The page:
The Karnataka High Court relied on the judgment of the Madras High Court above. It was assumed that these foreigners were involved in propagating religion and hence were in violation of their visa conditions after a study of the Visa Manual. The Karnataka High Court further added that in its view, these cases were not filed due to prejudice in light of media reporting, and praised the police for the work done after putting their life at risk. On the other hand, the Madras High Court noted that the accused were not ‘criminals’ merely because they had violated their visa conditions.
But the Supreme Court, in its order dated November 16, 2020, clarified that the directions restricting these foreigners from applying for a visa for the next ten years would be infructuous, and their visa applications be considered on merits when they apply in the future.
The Madhya Pradesh High Court also granted bail to foreign nationals in May 2020 in Sajid Kareem versus State of Madhya Pradesh (2020) by relying on a previous favourable bail order passed in April 2020 related to a similar case.
This shows that even in the cases where courts concluded that TJ members were, in fact, in violation of their visa conditions, they should not have been arrested and prosecuted and, instead, sent back to their respective countries.
These judgments further show that TJ members were not violating their tourist visa terms since they were visiting religious places, which was allowed through the home ministry circular. Moreover, there was no proof that they were involved in spreading their religion.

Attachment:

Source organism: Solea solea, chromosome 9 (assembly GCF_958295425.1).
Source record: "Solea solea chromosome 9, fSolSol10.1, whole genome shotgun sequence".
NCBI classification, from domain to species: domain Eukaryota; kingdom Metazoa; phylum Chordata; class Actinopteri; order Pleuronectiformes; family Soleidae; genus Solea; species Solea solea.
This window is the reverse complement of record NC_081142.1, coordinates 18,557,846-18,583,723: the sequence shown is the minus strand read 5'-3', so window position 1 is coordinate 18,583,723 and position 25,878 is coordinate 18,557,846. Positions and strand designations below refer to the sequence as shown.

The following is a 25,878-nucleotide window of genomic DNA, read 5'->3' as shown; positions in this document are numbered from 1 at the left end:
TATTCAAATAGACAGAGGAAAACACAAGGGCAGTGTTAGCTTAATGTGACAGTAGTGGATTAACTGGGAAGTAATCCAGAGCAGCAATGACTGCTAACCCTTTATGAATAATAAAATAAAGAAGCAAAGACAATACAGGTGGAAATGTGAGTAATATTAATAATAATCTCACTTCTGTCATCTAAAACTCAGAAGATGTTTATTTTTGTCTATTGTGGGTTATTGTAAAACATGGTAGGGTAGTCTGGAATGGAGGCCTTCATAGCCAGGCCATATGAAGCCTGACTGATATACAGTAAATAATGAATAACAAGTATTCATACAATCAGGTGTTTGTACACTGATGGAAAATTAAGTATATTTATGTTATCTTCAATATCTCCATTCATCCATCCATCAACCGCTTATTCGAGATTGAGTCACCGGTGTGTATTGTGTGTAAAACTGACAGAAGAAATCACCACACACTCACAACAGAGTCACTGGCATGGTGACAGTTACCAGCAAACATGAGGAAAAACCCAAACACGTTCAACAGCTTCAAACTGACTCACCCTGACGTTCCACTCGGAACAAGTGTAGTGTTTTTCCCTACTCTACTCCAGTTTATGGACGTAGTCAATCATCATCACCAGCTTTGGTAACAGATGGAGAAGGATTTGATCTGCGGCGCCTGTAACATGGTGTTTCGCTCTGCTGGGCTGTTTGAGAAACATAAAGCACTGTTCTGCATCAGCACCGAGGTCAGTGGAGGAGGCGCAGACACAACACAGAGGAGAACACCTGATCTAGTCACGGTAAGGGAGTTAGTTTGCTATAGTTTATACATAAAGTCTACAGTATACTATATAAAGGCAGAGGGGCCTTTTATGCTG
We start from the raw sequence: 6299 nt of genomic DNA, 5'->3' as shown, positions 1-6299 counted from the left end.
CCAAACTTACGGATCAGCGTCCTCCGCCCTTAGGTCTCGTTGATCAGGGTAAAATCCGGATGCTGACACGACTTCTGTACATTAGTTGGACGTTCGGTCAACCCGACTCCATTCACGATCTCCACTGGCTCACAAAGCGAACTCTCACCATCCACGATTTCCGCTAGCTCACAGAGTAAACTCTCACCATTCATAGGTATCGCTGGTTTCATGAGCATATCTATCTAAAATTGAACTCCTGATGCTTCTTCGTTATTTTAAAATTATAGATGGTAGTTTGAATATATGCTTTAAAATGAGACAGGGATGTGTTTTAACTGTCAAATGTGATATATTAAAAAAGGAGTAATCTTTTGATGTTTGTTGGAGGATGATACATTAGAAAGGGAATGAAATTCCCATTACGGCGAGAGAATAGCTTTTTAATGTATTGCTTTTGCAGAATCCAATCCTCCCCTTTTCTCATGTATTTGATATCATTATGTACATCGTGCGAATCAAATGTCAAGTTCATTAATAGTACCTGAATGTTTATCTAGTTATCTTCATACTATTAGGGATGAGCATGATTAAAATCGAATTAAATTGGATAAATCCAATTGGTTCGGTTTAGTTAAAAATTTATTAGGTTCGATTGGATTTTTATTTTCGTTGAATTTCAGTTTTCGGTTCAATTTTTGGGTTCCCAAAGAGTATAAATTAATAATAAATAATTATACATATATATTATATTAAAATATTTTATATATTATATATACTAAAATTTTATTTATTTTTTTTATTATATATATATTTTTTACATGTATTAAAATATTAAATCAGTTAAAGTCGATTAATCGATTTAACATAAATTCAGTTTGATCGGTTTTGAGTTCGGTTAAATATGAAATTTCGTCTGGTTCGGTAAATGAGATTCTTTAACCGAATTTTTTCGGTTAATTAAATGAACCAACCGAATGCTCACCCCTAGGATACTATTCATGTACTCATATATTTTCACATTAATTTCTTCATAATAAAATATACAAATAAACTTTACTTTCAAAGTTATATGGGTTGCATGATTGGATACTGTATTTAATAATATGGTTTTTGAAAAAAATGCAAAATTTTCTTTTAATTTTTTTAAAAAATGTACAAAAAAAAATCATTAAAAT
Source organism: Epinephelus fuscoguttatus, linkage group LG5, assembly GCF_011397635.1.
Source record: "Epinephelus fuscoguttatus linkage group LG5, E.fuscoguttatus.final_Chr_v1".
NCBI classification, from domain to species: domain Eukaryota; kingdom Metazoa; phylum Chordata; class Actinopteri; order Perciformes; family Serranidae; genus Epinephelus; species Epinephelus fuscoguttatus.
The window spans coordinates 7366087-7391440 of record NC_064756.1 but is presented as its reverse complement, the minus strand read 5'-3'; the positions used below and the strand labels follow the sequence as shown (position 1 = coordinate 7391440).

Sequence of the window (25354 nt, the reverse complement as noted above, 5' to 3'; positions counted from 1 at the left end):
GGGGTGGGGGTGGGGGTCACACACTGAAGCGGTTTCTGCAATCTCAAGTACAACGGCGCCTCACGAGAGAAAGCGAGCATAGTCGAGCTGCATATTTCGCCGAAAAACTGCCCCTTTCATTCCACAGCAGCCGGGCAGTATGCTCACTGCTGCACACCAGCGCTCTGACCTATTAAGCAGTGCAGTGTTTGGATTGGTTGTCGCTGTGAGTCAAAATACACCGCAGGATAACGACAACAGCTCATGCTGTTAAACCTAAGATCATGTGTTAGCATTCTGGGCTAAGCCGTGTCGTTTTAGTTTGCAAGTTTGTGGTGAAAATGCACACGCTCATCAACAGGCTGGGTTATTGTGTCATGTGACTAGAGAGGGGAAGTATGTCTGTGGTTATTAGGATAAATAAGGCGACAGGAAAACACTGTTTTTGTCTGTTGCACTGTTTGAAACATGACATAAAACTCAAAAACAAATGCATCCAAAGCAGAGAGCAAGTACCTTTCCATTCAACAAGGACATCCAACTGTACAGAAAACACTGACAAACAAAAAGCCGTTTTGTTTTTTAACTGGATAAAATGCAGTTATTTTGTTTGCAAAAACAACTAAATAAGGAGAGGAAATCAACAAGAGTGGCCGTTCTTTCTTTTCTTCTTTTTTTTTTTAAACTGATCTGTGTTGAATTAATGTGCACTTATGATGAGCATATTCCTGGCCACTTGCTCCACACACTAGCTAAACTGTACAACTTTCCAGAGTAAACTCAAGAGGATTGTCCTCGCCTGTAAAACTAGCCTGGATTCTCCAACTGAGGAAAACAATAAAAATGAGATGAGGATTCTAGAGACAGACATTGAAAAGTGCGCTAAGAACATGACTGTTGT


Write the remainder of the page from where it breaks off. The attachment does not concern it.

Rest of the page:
The lapses in the investigation of each state show that there were no cases against TJ members, and the cases were most likely cooked up. In the Konan G. Ganstone case, it was put on record that actions were only taken against Muslim TJ members and no other people.
These judgments and orders clearly show that Muslim clerics and preachers did not come infected from their home nations to spread COVID here. They were made scapegoats to hide the mismanagement of the Indian Union government. It is of little relief to these victims that this politicisation and communalisation of the event was noticed by some courts and put on record.